Rest in Peace.
Musings of a Photographer by Diana Nagai
People accuse photography is a trick. Artists use filters and perspective to alter reality. The results displaying distorted truths. People claim the human eye can see far more details and nuances than a camera’s lens.
But is the naked eye a myth? Don’t people use their own filters? Black, white. Atheist, Muslim. Female, male. Their own perspectives? Young, old. Mine, yours.
So, what is reality and can anyone ever really find truth?
Is the real trick to try someone else’s filter, to imagine another’s life perspective? If we don’t, are we left with only the negative?
Putting Away the Portrait (from Rock Creek) by Charli Mills
After tea, Mary pulled down the portrait of Cobb. She knew Monroe watched her from across the room, but he said nothing. She walked to her bedroom and laid down the portrait on her bed. Visitors didn’t see her dead husband the way she did. She knew him to be strong-willed, but fair. He’d been sheriff most their married life. Just because he was not elected, he appointed himself adjudicator on the wild prairie. It kept his family safe. Her safe. His neighbors.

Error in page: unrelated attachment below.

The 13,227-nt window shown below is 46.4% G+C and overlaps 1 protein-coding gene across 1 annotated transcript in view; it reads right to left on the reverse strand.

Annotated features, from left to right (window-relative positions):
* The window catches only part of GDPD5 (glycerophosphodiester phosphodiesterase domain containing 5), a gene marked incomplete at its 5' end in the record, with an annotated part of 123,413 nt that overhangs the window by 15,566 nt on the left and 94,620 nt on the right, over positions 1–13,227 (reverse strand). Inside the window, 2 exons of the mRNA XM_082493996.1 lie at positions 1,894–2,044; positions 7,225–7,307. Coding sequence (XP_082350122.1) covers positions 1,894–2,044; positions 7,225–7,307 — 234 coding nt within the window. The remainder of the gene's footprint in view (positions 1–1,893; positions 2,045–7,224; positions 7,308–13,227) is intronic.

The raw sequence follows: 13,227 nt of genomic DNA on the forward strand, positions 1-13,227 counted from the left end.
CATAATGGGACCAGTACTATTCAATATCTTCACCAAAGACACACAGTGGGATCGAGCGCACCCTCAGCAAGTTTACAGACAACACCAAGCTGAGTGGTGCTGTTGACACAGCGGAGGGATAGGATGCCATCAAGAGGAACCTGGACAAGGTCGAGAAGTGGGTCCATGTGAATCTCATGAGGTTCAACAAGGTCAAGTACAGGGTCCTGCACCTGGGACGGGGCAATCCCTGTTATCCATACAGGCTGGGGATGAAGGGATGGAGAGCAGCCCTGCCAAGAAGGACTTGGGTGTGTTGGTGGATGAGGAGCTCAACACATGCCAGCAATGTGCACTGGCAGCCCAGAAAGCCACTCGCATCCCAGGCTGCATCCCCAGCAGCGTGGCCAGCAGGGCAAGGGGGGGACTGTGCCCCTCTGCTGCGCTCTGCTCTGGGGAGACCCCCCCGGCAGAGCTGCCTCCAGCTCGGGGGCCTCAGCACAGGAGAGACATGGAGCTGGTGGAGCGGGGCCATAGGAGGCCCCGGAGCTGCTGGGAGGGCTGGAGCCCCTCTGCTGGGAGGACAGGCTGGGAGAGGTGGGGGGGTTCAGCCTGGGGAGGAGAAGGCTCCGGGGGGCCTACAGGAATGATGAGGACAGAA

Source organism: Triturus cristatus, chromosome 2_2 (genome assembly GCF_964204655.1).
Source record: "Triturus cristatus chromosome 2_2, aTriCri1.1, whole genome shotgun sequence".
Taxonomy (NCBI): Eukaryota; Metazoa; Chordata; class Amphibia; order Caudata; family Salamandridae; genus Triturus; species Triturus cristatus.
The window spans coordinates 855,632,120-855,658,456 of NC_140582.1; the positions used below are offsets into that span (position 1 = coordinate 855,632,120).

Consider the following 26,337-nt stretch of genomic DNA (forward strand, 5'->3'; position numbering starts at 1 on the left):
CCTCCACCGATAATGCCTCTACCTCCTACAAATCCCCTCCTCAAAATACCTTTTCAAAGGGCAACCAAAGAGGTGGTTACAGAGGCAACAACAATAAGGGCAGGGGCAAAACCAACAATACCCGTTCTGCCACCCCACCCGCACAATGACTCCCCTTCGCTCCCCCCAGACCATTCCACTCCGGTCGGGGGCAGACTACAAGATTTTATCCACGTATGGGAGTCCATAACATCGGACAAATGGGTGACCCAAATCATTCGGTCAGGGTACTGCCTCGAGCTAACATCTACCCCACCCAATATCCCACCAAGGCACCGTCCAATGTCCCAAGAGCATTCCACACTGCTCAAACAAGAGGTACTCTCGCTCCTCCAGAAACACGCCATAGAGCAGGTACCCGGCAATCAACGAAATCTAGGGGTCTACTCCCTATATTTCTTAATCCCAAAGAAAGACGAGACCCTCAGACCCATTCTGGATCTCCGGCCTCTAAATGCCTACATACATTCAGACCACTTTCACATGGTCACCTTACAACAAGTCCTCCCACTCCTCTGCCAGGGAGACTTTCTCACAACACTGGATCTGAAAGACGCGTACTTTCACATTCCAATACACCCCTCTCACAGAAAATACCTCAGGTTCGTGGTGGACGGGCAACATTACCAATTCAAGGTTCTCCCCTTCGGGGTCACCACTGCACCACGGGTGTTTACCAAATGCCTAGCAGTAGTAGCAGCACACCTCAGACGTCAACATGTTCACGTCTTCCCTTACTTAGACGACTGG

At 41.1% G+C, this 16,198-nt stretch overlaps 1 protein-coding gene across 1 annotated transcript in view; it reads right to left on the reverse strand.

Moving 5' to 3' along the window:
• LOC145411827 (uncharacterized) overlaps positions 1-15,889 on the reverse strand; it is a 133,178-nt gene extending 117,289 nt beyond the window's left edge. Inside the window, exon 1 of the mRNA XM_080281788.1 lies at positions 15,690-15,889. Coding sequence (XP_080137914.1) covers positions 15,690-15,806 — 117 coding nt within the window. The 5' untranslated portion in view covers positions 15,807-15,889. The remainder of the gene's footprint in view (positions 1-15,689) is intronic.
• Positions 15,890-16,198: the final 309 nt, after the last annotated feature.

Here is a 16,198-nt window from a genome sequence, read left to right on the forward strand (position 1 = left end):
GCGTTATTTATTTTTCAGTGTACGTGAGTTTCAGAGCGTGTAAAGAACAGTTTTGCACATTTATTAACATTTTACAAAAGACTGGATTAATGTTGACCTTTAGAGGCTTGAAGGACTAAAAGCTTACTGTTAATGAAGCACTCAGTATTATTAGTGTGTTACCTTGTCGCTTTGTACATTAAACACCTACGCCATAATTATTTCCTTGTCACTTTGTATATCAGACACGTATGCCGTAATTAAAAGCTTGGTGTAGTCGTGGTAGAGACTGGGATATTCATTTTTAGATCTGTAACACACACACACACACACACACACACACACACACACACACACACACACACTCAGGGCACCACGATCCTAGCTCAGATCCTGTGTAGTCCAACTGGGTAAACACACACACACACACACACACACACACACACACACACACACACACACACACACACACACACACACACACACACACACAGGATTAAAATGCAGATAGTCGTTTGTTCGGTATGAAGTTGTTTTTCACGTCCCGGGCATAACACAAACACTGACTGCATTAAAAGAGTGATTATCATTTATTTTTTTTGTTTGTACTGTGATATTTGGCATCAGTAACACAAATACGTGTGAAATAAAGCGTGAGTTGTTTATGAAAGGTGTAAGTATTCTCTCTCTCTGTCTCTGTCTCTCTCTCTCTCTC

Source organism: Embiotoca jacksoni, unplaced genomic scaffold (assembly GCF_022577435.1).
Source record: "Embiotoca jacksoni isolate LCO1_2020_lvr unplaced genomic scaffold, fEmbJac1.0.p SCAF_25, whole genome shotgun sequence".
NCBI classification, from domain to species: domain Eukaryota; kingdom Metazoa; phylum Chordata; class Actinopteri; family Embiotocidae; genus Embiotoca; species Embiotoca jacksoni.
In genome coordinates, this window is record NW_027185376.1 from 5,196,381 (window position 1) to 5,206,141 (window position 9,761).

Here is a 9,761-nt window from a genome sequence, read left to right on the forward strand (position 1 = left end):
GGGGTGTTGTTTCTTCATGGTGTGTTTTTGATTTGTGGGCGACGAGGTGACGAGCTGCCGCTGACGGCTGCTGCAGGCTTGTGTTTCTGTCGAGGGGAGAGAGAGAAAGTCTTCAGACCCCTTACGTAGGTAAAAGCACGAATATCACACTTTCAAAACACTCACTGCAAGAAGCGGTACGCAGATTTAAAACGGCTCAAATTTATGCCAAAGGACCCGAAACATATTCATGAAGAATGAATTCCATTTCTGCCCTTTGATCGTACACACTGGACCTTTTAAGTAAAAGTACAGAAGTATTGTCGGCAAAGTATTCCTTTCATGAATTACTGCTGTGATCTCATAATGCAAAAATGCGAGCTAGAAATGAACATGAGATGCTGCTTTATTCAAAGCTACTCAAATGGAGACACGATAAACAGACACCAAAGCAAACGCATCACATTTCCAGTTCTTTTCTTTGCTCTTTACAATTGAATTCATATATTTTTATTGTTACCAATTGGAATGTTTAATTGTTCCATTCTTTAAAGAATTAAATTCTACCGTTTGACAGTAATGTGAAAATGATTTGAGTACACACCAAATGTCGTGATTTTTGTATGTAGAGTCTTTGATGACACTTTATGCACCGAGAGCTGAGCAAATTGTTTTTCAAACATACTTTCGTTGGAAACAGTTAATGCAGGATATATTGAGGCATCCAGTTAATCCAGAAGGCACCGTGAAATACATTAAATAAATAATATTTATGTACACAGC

How could she see that it was Cobb who wouldn’t be safe? Shot like some outlaw.
Three by Bill Engelson
Dobbs was feeling hurried, even though time had stood still.
The twelve horsemen had circled Union City. Hank Taylor guessed they were probably tethered in a draw south of Union City.
“What is keeping them?” Aggie asked.
“Even a nest of snakes want to live,” Hank mused. “They’re taking all the time they need.”
“Not a nest,” Dobbs said. “One twitching headless snake. Waiting for the head.”
“Maybe,” said Hank.
“No maybe about it. They’re waiting for Caldwell. He’s their brain. Without him telling them who to bite, they’re just a waiting mangle of gutless bone and poisoned flesh.”
It’s Merely Life by Ann Edall-Robson
Everyday there are happenings, visions and sightings that make us suck our breath in. They make us smile, laugh, say “Wow!”, cry and crumble to our knees in response to what we see. Not once, even when we go in search, do we expect to have anything give us the profound affect of what crosses our path. From the unexpected to the well placed, the view through the lens of a camera and the human eye jolts us into a thought provoking world of pondering and expressions. It’s not special. It’s not one of a kind. It’s merely life.